I am writing this book to present an alternative – radically alternative – idea of allegory to the one now apparently universally held, which is that allegory is personification writ large. Put most simply, I hold that allegory is not personification, that while it may sometimes use personification, it can in no way be restricted to it. If it were, it would hardly be complicated, because – whatever rhetorical flourishes one may adorn it with – personification strives for clarity. It is a didactic device that wants to make its message clear: Christian is a Christian, Everyman is every man, and there are no two ways about it.
Allegory, on the other hand, always has at least two ways about it, or else it is grossly misnamed: Saying one thing and meaning another is not a device of clarification but of obfuscation, of misdirection. It is an entirely different and differing figure, or mode, or device, or trope, which is why ancient grammarians linked allegory not with metaphor or simile, figures that discerned likenesses, but with irony, enigma, and riddle, all ways of hiding meaning and submerging likeness. In no way can allegory, if the word means anything at all, be reduced to personification.
Many years ago, a colleague to whom I had just said the gist of what you’ve just read, replied to me in total bafflement, “If allegory isn’t personification, then what is it?” I’ve spent a lot of years trying to answer that question, and my intention now is to share what I’ve learned with anyone who is interested to hear it.
Paradoxically enough, one of the most striking things that probing into allegory showed me is that few questions are as open-ended as that one. Rather, I discovered that answers usually precede questions, and questions are usually consciously or unconsciously designed to elicit the pre-decided answer. This is as true of Freud’s theory of the interpretation of dreams as it is of any scientific experiment. The corollary of that is that most allegories, I have found, work precisely to explode the usual questions and answers and instead to drive/prod/urge readers to ask new questions with as yet undetermined answers – undetermined except in the sense that the old answers won’t do.
Neils Bohr, in his Codicil to Logic, says “The opposite of an ordinary truth is a falsehood. But there also exist great truths – and the opposite of a great truth is another great truth.” Nothing can prepare you better for the study of allegory than keeping that dictum in mind.
Back in what used to be called the Renaissance but is now known in literary studies as the Early Modern period, writers and critics spoke of a “dark style,” by which they designated obscure and difficult texts, often highly figurative ones, and often but not always including allegories. And indeed, allegory, with its ages-old reputation for difficulty and obscurity, seems quite appropriately to belong to, if not to own, the dark style, so the exploration you are about to begin will be at times quite difficult, perhaps even confusing, and I will have to ask your patience as we work our way through the labyrinth. Just to give some sense of what you’re in for – a little light at the beginning of the tunnel, so to speak – here is a very brief summary of some of what I will be trying to demonstrate.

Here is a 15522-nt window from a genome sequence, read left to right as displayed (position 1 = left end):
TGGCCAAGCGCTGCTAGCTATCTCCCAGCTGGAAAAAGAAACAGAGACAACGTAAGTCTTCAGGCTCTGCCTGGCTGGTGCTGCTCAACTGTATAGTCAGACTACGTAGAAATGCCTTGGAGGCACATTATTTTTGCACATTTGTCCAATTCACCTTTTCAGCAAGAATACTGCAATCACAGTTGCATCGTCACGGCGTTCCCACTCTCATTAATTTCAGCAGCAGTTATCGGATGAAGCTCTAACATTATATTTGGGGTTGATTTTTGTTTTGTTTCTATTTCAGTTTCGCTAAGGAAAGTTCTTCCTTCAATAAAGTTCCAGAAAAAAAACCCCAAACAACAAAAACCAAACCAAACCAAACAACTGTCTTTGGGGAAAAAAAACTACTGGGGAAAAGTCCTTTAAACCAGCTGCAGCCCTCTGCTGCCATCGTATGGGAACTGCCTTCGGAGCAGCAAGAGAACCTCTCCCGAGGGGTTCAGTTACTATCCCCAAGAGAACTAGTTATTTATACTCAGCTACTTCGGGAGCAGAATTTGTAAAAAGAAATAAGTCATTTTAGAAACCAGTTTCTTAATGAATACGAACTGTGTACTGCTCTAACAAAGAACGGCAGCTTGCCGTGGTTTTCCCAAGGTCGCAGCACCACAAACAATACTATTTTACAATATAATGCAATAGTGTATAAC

I have found that allegory – which is never a static thing – comes into being through either of two narrative strategies: either by hyper-enriching a text’s figuration so that its metaphors in effect explode, or by explicitly invalidating conventional figuration. The first is the method of the opening stanzas of The Faerie Queene, the latter the method of the opening of Dante’s Commedia. (I will have much to say in probably too great detail about both of these later.)
In either case, the simple one-to-one relationships of ordinary metaphor, simile, and personification (especially personification) are nullified, and the resulting text is radically open, so that narrative characters and events, as well as all figures of speech applied to or generated by them, are capable of not merely simultaneous multiple meanings but also simultaneous contradictory meanings. In effect, the principle of non-contradiction is abrogated and a universe of wider signification than that of ordinary discourse is created. Because it exceeds ordinary discourse, allegory’s meanings are completely unparaphrasable: apprehendable but not articulatable in our quotidian language.
Which, of course, is why it is so very difficult to write about allegory in any simple, lucid way. Bon voyage!
One last caveat before we begin: I worked at this study over many years, and it sat on my desk for many more, before I finally resolved to issue it this way. As a consequence, its documentation is often dated.
In some cases that is because the best work on this subject is the oldest, and in other cases because I haven’t brought it up to the moment. I spent too long engaging pointlessly with what I now see as the non-issues raised by the theory wars. I will try to remove most of that sort of argument from my text as I ready it for this digital publication, or at very least I will confine it to a separate section at the end for those who enjoy that sort of argument. You may wonder at some things I say, in that other critics have said similar ones; but I deal with so many texts, from so many periods and languages, that I cannot claim anything like expertise in them all.
I can only assert that I have found no one who is using arguments or data, however similar to mine, to the ends that I am putting them, and I ask you to try to keep that in mind as you read. I no longer have the energy to update my scholarship in the old-fashioned way, by dogged library work, nor do I have the computer skills to do so the new way: The technology has passed me by. I am pleased to be able to say that I don’t think language has.
So, once again, bon voyage.